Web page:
Since I was a teenager, my obsession with the web has fueled my passions. And it was amazing to be able to watch it’s evolution over the late nineties and into today.
Communities evolved from forums, yahoo groups and web chat to social networks and now, Twitter. Internet’s advancement from text and java based worlds to the multimedia interface it is today is evolving so fast that we are finding it harder to keep up.
Benchmarks are harder to reach.
Our approach to marketing through the web also, constantly adapts.
And it’s no longer a subculture or minor few who use it. The web is becoming integrated with everything we use today: fridgerators, video game consoles, cell phones, alarm clocks, weather thermometers, etc. WiFi is now located in every major McDonald’s, free of charge. Even major cities are beginning to offer city-wide WiFi (though that still needs some improvements…). It’s an unavoidable force and a powerful tool for visual artists.
I’ve observed companies move from corporate powered to consumer driven. No longer are we force-fed products or ideas by companies or politics. We have the option to follow traditional media or people-driven information. Social media has provided a more democratic world. Obviously, not without it’s flaws, but a more open and free arena of communication and progress. We are seeing the audience itself determining what is worth our attention and money. And depending on how we as artists and creators utilize that power, it could make or break a us.
Artists are no longer confined to the institutional restriction of years before us. We’re no longer restricted by old-fashioned advertising, gallery owners or local demographics.
Our gallery is now the WORLD.
We can invest time, create, market and network on our own terms at our own costs. We can almost completely promote and fund our projects without the need of patrons, art grants or investment capital. If we’re savvy enough.
If we’re CREATIVE enough.
And at a time where the economy has taken a blow on society, jobs are at an all-time low and degrees are looking currently useless, we have the power to take advantage of this new world to make things work FOR us.
With ambition, creativity and sound planning, we can self-educate and position ourselves how we dream through the accessible technology and information available on the world wide web. It’s only a matter of will and intellect.
How much are you willing to work for this?
How much are you capable of making happen?
At the rate of which the newer generations and ourselves are integrating with technology, so should our business. And with this power, we can and are advancing, causing the gap between the corporate power and the little guy to vanish.
The youth are using the online tools, social networks and free information available to them to make things happen. And some are finding huge success. Talented or not. Intelligent or not. They’ve got the will. They’ve got the fight. They have the time.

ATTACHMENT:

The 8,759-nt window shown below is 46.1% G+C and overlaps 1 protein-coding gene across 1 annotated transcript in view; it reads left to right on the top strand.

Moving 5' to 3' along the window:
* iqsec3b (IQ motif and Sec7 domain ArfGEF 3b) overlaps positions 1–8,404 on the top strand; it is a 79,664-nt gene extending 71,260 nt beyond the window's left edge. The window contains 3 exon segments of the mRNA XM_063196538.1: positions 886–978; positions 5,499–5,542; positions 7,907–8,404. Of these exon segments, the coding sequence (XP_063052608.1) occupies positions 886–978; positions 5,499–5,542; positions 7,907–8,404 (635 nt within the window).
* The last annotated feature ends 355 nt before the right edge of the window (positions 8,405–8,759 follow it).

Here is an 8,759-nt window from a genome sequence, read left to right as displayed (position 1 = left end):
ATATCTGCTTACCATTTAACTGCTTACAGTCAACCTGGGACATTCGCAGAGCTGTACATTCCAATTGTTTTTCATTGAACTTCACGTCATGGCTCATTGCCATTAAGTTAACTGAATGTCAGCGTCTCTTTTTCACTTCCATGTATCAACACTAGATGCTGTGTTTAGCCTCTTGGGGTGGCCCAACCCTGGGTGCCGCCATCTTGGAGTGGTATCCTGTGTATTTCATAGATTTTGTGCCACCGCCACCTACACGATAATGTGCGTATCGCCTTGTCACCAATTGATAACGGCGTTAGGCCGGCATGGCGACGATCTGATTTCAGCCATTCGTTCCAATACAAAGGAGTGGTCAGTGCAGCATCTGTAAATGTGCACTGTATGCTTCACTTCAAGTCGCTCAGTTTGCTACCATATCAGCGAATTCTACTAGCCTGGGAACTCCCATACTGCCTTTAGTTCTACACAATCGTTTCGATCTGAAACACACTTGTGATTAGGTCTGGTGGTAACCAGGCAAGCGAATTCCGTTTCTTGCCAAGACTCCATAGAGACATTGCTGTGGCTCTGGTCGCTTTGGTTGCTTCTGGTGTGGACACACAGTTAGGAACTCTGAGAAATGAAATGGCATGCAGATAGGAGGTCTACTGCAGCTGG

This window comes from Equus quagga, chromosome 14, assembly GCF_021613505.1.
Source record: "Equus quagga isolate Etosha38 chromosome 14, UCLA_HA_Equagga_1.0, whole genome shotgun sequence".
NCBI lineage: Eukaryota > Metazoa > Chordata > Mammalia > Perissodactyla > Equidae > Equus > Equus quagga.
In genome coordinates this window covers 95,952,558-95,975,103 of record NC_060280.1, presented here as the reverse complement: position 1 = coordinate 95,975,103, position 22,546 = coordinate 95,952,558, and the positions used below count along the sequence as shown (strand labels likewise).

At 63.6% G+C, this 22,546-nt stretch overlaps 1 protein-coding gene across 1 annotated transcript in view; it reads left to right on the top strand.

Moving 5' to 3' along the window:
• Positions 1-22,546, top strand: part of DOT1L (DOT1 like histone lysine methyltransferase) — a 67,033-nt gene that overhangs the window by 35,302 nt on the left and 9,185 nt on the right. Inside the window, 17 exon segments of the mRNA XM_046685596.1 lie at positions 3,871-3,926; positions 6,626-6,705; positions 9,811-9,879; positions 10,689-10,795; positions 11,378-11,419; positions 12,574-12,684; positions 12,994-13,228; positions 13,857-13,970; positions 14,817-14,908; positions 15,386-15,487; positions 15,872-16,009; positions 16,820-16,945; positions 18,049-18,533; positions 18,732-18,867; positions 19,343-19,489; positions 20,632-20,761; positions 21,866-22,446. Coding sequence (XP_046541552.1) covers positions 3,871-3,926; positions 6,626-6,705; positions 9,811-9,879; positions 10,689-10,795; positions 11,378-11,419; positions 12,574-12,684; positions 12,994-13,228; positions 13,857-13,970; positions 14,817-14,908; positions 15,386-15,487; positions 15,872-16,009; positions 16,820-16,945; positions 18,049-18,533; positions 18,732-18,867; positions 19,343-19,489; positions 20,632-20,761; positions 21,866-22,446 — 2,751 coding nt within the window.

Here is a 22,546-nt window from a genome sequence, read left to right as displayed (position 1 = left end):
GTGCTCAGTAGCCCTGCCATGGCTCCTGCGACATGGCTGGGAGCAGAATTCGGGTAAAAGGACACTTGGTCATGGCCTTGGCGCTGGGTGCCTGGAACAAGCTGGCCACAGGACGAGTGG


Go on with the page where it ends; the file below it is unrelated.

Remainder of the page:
We must evolve and adapt along with the web, if we want to see success. If we want business online.
My 7 tips for Artists Who Want Success on The Web:
1. Develop a socially integrated website. Your website is your territorial mark, identity and authority on the web, and should connect to your entire web presence: social networks, shops, other websites, blogs, official profiles, etc. It marks what is yours and what is legit. Syndicate your social networks into your website.
2. Keep updated and in the know about web technology and digital marketing. Because things are moving so fast, you don’t want to miss out on good opportunities and tools that would otherwise improve you and your business. Blogs, newsfeeds and web magazines involving this subject matter are good to read up on regularly. Subscribe, bookmark, add them to your Facebook feeds, etc.
3. Use social media networks to advance your art career. Twitter and Facebook are examples of networking sites where you can connect with your businesses’ demographic audience. Blogging is great for gaining awareness of your product/service and connecting with your customers and developing your brand. Youtube and Vimeo are great sites for sharing your video promos, video blogs, tutorials, or personal stories. And when it comes to creating product or promotional materials for your art/service/brand, there is Zazzle, etc.
4. Learn all that you can on html, web design, graphic design. Good design supports your business’s reputation. Either teach yourself the skills, take a class or have the money to invest in someone who can help build your brand’s style. Something that complements your art and your art brand.
5. Learn the art of podcasting and blogging. Writing and sharing are a huge part of your art career. You want others to understand your work or the story behind it. There are a variety of wonderful tools out there that can help you do that. BlogTalkRadio is still very popular and there are micropodcasting sites like Cinch with apps you can use on your phone to talk on the go. Blogging is easier than ever. Tumblr is a beautiful community of creatives and their design is simple enough for a child to use. Many sites like WordPress and Blogger still work just as well for blogging too.
6. Create multiple sources of income. For example, I am a painter (I sell my art), I offer advice to artists on the subject of business and art (e-books), I have collectables and clothes for fans, I license my work as fine art prints to the mass audience and corporations (royalties). These are not only great ways to make extra income, but to generate awareness about you and your art and brand.
7. Learn to be aware of the collector’s suggestions, interests, and issues with your artwork. Understanding your target audience and learning about what the buyers want will keep you in the know, yourself, and keep help your art business improve itself.